Tragically, the city is best known (if it’s known at all) for randomly bursting into flames a couple of years ago and killing 173 of its hardworking citizens. But there’s more to this place than chemical explosions and online conspiracy theories about American missile attacks in the wake of a decreasing yuan (shh!)

Tianjin is a hipster’s paradise: antique shops, pretty gardens, clean one-way streets with bicycle lanes that people actually stick to; half an hour away from the big smoke and not in danger of becoming cool anytime soon.

We packed a lot in over a weekend, strolling through the Italian Style Town, taking a river cruise to Ancient Culture Street, shopping in aleys that could easily have been Oxford or Exeter. We had coffee in Wu Da Dao, surrounded by world architecture (Tianjin has a huge English, French, and Italian influence, adding to the weird sense of otherworldliness). I sipped a couple of G&Ts in a bar near the hotel, and we sampled BBQ tofu at Liao Ning Lu snack street.


The China House was a highlight: a AAA grade tourist attraction (whatever that may be) and Tianjin’s ‘Selfie Central’. The building incorporates pots and pottery into its design, including snaking tentacles of porcelain throughout. I’m not quite convinced it was worth the ¥50 entry fee (or required quite so many uniformed private security people), but it was worth a visit.

Hopping on he train to somewhere that is closer than London is to Northampton is an absolute no-brainer,*** and we’re very likely to take a return trip in the not too distant future. Not bad for someone who’s comfort zone once ended pretty much on the doorstep of the Racehorse pub.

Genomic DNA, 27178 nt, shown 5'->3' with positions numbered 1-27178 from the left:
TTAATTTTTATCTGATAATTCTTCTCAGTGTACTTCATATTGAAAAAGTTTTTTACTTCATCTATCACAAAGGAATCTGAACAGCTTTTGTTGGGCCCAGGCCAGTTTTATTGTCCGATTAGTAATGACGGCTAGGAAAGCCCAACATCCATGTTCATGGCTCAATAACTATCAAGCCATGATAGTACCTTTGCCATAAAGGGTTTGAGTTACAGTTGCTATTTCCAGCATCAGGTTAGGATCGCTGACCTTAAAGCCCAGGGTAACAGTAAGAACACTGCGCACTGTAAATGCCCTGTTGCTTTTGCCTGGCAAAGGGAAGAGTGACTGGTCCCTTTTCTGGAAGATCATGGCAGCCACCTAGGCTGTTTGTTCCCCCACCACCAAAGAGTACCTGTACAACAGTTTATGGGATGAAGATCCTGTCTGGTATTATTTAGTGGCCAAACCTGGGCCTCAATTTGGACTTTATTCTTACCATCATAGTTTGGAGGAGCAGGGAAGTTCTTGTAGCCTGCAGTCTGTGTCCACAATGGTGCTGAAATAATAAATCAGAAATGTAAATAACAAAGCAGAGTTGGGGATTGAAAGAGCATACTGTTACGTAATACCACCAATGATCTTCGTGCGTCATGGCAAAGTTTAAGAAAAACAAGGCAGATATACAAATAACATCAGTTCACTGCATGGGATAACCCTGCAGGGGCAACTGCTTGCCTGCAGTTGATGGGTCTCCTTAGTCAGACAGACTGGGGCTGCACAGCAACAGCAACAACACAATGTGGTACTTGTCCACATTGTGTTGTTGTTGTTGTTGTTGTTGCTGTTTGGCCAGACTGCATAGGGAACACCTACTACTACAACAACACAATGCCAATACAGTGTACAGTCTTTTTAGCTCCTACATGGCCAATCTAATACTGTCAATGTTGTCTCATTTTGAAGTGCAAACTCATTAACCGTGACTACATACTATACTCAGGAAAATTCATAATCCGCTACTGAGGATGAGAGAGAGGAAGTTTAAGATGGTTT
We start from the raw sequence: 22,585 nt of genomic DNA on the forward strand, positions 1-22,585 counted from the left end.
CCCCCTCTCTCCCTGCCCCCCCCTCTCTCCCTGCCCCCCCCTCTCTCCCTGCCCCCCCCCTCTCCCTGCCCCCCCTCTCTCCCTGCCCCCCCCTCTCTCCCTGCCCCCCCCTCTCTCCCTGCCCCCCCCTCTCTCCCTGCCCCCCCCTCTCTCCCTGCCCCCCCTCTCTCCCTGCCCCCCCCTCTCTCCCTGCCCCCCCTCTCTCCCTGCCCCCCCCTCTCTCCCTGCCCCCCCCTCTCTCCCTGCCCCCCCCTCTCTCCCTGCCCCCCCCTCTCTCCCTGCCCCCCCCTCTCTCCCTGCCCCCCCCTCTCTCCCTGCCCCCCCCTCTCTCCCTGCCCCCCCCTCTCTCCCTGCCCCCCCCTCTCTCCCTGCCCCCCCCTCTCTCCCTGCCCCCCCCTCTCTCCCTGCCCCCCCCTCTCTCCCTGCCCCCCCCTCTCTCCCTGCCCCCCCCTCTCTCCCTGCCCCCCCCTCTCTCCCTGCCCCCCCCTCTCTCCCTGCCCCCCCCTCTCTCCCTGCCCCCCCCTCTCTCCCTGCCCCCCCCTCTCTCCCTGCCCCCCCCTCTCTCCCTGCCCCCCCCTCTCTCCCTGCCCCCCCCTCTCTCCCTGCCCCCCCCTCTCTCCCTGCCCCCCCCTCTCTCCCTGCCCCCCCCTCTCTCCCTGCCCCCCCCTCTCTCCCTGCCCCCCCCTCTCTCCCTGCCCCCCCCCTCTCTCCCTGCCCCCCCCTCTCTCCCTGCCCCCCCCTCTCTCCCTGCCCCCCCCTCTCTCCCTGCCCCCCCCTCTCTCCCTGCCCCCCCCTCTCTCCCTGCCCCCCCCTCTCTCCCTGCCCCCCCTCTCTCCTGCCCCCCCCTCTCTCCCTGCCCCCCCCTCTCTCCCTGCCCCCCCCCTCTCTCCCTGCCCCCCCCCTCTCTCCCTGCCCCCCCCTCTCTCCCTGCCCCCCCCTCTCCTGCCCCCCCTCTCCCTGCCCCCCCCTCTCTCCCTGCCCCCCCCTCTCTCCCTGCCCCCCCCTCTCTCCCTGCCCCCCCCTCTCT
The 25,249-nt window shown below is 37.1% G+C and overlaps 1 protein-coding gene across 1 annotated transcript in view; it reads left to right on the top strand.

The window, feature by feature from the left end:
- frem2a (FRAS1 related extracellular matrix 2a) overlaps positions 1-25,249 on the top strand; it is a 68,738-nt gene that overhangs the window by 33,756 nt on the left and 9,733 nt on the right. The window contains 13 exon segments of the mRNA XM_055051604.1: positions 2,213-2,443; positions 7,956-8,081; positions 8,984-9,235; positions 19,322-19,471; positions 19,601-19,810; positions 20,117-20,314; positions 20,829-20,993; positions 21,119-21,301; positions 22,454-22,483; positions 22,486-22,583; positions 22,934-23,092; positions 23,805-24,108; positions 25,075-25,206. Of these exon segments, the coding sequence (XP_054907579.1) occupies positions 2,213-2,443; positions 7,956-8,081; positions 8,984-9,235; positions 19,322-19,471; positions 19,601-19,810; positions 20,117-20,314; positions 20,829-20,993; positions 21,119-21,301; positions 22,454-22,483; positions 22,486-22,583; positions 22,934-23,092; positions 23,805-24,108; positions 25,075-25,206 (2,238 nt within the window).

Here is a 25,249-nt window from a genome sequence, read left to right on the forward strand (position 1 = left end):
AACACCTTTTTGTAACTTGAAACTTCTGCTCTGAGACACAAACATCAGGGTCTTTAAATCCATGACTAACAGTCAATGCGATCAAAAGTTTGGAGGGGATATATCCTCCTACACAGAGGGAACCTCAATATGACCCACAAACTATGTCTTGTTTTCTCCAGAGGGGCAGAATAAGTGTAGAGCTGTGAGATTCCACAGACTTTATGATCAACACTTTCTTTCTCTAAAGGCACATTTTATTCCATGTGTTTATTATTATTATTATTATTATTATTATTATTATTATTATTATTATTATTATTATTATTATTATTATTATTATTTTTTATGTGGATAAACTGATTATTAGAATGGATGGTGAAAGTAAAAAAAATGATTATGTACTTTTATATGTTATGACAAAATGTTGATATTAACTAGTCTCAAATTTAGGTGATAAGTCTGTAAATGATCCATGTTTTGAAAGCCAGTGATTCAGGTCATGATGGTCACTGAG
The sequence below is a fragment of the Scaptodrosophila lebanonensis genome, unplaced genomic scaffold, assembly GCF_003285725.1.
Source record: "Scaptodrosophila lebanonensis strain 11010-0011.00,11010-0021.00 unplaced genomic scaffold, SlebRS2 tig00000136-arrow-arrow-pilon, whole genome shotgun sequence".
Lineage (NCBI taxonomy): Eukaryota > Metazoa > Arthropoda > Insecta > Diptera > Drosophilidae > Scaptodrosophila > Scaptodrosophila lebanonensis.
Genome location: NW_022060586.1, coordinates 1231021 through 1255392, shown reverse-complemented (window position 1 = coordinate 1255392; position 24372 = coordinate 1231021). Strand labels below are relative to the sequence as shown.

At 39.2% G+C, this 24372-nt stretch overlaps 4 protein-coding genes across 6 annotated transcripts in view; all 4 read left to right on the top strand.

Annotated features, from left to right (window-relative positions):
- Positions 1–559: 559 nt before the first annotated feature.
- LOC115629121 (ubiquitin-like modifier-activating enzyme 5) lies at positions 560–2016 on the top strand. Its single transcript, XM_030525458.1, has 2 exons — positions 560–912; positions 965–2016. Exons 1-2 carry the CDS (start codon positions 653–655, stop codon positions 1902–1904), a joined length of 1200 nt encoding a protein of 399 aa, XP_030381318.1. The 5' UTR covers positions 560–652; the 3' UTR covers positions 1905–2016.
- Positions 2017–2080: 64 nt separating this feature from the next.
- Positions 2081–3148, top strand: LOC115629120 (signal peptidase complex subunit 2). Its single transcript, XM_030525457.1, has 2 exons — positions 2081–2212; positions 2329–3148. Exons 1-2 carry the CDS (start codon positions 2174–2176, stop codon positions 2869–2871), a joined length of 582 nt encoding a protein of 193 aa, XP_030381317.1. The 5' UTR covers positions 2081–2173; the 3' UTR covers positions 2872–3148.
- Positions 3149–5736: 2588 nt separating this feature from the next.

*(‘new’ for me, that is. I hear they’ve been around for quite awhile. This one since 1404)

**(“What is this? Pervert music?!?”)

***(at least with a Chinese speaker to book the tickets!)

Walking to Hollywood


“You went to Macau and you DIDN’T get in a junk boat? Who goes to Macau and DOESN’T get in a junk boat?!?”

– Loud American douche

I took the subway out to Hong Kong island. Actually, I first took the subway absolutely nowhere, dropping HK$9.50 for a two way trip through a turnstile. But, eventually, I wound up in Central Hong Kong.

I didn’t do anything special there. I walked, sipped a coffee, watched birds wheel over skyscrapers in the hills, lived a little bit more of my life.

I saw a film being shot, in an alleyway behind the appropriately named Hollywood Road, with what would be considered a skeleton crew in the West.

I found an HMV, where I bought some rock and roll books. I sat reading about a young Lou Reed under the Hong Kong Observation Wheel. I sipped another Japanese beer, listening to an American loudly berate his companion over his choice of transportation during a recent trip to Macau.* It made me glad to think that I’ve hardly spoken to a soul all day (and that whatever else I may be, at least it isn’t American).